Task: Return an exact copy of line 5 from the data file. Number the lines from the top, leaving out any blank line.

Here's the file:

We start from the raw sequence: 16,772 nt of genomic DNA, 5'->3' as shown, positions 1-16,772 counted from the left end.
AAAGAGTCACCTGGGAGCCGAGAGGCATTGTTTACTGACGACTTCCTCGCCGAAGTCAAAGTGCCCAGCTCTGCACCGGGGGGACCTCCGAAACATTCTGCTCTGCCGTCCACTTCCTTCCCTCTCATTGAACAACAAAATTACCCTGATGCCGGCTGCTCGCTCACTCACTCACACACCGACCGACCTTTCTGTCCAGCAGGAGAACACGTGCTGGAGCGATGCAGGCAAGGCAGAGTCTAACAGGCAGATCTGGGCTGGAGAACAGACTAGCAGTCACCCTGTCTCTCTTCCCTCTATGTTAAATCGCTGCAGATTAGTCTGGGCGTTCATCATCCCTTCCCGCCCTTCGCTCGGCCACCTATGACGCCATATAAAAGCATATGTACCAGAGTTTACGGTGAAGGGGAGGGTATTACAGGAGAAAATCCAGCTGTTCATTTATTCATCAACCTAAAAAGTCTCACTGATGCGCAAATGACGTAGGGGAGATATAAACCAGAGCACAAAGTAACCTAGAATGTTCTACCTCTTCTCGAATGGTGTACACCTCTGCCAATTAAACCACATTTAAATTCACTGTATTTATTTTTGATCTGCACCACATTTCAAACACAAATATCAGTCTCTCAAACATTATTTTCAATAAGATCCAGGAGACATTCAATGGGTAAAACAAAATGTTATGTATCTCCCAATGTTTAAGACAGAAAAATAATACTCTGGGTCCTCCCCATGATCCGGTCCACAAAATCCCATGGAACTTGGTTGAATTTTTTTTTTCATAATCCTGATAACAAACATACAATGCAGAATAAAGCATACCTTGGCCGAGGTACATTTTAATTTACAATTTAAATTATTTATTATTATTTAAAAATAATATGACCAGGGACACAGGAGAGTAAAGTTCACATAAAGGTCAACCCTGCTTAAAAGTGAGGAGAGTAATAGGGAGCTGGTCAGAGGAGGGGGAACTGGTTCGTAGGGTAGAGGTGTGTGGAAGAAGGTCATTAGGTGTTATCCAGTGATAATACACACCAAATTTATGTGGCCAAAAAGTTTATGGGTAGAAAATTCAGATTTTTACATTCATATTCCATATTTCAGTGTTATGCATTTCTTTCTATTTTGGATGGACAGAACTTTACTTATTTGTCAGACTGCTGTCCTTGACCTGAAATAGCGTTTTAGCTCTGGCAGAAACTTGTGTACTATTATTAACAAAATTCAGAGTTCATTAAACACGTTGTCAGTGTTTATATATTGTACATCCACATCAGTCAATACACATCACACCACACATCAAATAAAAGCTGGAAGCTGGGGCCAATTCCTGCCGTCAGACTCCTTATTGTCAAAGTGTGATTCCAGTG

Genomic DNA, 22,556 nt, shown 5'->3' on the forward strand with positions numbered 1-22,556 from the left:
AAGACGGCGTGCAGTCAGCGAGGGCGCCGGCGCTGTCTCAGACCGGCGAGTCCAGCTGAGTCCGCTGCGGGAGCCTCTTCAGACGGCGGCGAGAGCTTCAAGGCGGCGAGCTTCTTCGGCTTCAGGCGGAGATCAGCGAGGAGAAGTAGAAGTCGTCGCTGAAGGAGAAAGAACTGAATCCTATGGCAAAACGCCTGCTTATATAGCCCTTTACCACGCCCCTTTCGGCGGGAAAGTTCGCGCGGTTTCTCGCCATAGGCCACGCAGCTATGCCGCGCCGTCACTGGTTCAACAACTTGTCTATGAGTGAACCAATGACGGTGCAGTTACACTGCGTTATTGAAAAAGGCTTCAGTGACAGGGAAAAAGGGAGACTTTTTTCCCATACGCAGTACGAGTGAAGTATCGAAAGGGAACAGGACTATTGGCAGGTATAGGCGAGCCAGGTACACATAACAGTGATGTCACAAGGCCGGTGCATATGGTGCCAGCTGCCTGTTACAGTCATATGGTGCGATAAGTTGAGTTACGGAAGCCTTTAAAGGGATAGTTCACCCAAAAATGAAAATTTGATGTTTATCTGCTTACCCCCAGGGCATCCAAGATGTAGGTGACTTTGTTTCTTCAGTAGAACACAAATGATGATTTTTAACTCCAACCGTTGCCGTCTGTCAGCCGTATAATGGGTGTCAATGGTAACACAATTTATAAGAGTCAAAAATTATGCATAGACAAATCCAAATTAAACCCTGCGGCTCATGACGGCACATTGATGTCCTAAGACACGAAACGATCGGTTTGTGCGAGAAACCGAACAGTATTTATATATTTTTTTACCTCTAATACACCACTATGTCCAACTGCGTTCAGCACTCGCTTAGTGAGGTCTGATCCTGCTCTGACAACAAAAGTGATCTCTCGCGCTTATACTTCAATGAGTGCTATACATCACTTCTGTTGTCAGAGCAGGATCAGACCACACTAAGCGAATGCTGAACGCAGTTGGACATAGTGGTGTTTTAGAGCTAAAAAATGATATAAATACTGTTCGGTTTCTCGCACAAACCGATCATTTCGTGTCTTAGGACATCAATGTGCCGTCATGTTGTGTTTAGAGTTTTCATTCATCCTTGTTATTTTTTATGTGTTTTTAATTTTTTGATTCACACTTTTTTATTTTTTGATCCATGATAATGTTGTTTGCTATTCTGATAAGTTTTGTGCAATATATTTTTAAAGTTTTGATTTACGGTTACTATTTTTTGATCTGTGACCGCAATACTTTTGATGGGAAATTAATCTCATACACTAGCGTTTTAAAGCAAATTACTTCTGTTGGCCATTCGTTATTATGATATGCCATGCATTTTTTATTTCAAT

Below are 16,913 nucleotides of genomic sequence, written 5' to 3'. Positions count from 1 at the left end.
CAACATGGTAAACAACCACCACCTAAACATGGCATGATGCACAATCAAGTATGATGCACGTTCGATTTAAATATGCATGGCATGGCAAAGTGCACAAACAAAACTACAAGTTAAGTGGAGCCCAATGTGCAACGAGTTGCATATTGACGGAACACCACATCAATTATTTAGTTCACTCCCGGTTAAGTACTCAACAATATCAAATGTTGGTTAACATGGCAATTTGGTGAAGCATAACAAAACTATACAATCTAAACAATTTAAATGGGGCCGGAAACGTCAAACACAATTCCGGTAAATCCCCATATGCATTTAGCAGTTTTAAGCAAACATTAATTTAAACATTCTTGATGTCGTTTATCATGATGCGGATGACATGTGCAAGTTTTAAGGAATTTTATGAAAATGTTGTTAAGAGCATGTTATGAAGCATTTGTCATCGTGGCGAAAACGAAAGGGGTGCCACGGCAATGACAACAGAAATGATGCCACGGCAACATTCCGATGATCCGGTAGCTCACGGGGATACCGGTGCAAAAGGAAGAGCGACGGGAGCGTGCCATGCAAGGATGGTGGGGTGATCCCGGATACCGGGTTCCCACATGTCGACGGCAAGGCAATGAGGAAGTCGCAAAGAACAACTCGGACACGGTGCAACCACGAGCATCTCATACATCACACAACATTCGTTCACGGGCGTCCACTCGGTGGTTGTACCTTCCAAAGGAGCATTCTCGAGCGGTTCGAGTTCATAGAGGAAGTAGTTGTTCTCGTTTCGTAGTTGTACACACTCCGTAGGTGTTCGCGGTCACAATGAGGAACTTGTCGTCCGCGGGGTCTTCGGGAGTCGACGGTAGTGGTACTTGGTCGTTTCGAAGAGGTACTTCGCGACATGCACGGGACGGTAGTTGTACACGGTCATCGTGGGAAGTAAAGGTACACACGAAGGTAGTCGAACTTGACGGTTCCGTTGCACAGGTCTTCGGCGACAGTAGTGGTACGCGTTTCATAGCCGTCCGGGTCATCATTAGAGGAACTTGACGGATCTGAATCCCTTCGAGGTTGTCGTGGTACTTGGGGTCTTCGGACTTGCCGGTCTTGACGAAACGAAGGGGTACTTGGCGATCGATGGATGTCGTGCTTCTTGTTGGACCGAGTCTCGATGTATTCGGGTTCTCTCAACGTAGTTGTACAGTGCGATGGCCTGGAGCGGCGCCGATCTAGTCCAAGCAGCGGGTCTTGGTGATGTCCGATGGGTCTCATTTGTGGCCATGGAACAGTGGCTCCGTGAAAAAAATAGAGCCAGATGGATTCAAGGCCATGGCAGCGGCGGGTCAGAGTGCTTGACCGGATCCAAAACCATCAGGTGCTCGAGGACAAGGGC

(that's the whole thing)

Below are 16,913 nucleotides of genomic sequence, written 5' to 3'. Positions count from 1 at the left end.